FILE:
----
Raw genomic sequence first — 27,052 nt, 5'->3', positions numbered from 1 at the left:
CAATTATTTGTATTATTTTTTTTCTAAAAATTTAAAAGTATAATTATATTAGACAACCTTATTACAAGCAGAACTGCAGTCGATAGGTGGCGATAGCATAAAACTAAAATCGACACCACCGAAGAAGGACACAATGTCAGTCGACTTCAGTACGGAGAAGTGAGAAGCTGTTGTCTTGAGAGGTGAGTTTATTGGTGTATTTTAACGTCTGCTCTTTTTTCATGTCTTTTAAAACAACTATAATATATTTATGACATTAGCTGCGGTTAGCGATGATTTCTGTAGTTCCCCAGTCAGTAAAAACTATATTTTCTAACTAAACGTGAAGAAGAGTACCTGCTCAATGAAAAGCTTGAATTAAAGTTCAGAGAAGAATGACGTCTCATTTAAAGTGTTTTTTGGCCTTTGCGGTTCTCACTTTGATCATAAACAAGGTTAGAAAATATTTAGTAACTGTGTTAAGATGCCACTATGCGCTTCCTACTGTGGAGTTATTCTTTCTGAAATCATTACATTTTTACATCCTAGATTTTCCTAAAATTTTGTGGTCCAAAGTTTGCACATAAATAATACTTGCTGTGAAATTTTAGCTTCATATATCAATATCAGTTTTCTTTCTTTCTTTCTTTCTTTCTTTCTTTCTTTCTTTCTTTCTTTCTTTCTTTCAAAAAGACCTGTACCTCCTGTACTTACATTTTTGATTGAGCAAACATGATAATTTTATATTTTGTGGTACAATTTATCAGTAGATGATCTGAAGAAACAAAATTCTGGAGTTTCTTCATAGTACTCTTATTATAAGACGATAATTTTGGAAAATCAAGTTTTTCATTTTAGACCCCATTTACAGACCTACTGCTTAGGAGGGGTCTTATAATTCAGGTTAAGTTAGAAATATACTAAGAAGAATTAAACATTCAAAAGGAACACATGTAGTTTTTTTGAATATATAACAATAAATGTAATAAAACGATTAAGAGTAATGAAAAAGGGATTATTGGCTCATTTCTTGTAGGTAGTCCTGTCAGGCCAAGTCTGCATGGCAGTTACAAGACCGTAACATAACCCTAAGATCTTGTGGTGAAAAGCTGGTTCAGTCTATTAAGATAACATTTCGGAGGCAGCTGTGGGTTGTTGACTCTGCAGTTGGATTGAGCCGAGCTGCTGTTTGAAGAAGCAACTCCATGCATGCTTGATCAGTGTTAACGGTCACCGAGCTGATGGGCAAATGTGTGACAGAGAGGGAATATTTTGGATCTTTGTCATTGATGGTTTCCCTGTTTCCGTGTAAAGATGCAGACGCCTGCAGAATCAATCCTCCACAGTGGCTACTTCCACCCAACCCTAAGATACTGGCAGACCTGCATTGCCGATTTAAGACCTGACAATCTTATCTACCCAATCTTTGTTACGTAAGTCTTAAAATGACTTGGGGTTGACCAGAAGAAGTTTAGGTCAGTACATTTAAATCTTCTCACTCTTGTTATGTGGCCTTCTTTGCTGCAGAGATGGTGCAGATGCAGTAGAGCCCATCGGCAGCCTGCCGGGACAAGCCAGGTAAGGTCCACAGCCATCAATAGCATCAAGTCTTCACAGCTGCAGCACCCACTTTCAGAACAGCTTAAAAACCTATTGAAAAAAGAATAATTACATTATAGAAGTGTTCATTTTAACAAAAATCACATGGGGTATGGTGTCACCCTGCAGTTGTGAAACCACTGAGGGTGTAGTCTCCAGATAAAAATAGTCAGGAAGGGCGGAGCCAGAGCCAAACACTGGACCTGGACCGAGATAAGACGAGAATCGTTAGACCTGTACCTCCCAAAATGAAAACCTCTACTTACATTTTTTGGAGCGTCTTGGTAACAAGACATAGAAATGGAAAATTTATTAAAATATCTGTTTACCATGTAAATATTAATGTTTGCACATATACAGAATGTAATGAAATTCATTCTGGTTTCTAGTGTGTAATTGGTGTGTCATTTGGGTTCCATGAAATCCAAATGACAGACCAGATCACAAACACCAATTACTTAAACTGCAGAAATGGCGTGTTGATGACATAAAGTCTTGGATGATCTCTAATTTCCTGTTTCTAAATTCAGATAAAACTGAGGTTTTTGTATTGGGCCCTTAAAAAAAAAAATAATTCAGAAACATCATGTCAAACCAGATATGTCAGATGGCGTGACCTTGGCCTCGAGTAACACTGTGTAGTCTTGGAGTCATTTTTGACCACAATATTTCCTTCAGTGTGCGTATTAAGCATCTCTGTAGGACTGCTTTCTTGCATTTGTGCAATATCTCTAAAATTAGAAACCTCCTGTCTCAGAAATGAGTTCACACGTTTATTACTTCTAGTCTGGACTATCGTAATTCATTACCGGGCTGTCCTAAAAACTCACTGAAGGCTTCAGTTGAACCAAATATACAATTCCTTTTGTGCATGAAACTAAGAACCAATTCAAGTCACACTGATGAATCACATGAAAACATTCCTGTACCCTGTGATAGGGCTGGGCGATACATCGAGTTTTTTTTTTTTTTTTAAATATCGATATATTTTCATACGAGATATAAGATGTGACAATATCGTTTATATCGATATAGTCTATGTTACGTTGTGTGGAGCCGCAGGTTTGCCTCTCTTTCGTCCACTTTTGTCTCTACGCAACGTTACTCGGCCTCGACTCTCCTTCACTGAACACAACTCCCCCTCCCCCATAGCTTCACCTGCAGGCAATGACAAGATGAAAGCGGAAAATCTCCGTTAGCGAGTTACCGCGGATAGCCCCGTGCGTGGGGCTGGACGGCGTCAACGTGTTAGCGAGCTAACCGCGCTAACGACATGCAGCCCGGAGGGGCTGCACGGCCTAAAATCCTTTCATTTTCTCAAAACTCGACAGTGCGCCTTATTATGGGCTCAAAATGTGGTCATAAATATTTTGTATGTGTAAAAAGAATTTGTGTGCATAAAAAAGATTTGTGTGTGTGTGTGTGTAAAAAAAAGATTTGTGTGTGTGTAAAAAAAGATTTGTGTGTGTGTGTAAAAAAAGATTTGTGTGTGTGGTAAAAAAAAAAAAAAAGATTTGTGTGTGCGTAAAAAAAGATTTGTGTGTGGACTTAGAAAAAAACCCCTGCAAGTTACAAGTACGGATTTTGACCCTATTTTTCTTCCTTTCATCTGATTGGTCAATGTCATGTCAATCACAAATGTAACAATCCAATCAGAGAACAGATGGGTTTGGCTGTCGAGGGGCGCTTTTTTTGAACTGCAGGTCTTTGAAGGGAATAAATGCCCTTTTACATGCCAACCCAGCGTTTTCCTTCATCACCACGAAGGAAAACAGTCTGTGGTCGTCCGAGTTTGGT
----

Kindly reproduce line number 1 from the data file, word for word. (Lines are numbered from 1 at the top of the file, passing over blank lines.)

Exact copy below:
Raw genomic sequence first — 27,052 nt, 5'->3', positions numbered from 1 at the left: